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RPWL - Interview

  by Lisa Torem

published: 13 / 3 / 2012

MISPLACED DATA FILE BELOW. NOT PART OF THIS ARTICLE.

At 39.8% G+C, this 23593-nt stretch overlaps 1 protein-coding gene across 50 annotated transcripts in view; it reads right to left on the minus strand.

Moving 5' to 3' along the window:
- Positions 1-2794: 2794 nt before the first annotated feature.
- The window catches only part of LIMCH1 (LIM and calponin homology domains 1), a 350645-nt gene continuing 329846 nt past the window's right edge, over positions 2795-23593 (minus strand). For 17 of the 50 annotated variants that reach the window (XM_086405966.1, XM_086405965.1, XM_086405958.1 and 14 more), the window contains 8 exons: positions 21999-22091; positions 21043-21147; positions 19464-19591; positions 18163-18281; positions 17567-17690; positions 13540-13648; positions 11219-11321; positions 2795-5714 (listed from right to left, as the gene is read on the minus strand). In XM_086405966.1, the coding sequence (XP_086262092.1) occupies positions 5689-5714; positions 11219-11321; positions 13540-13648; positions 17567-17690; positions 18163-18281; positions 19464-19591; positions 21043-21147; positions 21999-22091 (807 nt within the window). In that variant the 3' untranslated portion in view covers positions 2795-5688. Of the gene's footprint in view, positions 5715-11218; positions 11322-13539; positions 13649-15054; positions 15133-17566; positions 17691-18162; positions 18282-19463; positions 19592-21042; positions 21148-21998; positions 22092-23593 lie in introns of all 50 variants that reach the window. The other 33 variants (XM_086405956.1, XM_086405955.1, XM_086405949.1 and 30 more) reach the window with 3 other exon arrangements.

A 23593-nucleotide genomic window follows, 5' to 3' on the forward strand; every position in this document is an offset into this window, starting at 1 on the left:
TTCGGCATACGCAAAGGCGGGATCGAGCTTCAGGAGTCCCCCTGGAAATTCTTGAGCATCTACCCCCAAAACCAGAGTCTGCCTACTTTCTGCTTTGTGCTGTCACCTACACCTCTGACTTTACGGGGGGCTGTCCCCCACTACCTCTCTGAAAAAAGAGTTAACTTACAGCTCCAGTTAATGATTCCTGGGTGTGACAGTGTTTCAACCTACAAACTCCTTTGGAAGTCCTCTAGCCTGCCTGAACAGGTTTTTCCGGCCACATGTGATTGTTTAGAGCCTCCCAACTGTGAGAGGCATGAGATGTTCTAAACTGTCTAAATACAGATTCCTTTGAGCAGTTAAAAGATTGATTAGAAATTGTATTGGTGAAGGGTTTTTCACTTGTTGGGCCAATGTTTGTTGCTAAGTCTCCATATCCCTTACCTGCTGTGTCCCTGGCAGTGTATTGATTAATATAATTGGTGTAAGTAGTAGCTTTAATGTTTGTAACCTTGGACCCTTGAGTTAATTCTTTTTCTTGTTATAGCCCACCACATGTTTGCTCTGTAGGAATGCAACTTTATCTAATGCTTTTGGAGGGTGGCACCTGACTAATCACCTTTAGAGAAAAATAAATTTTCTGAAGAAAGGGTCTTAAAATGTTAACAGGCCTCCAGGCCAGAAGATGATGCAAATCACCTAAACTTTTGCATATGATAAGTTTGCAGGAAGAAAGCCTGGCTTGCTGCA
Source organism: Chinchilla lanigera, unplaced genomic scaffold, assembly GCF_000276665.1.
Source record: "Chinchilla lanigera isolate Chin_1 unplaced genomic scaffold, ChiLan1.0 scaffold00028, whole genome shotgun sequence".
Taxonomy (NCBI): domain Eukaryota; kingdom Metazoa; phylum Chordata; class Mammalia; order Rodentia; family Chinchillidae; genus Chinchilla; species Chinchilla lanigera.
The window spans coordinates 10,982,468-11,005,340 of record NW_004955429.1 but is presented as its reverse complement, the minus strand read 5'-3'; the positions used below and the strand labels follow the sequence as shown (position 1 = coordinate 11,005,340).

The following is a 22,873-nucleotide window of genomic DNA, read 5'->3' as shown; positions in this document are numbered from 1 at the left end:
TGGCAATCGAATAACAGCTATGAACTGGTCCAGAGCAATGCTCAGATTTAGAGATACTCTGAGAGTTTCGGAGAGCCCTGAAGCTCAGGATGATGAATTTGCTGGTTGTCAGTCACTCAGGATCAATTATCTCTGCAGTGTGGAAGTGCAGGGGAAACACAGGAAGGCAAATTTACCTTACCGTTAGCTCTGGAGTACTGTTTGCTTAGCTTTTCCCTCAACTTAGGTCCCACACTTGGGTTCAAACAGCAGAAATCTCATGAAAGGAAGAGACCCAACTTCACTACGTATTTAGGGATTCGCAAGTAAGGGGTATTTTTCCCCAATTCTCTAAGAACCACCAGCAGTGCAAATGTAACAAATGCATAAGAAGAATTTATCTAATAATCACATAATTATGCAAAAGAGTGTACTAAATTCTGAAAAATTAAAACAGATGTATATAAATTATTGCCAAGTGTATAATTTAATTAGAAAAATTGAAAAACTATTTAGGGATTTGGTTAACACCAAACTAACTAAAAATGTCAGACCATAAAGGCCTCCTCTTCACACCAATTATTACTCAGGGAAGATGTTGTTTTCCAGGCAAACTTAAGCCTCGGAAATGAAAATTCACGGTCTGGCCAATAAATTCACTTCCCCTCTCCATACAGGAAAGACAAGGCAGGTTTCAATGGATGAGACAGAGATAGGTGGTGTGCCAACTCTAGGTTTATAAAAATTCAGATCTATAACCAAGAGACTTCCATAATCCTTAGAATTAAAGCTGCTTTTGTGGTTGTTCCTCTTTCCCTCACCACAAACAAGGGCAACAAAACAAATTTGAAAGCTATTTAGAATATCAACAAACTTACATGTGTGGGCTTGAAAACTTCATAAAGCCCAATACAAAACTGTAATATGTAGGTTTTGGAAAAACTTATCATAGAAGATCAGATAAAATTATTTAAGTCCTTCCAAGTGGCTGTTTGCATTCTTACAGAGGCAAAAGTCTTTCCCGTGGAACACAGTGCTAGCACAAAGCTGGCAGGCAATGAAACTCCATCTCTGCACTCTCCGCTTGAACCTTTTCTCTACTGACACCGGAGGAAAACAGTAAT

RPWL - Interview


Lisa Torem speaks to Yogi Lang, the front man with German prog band RPWL, about his group's latest Nietzche-inspired album, ‘Beyond Man and Time'.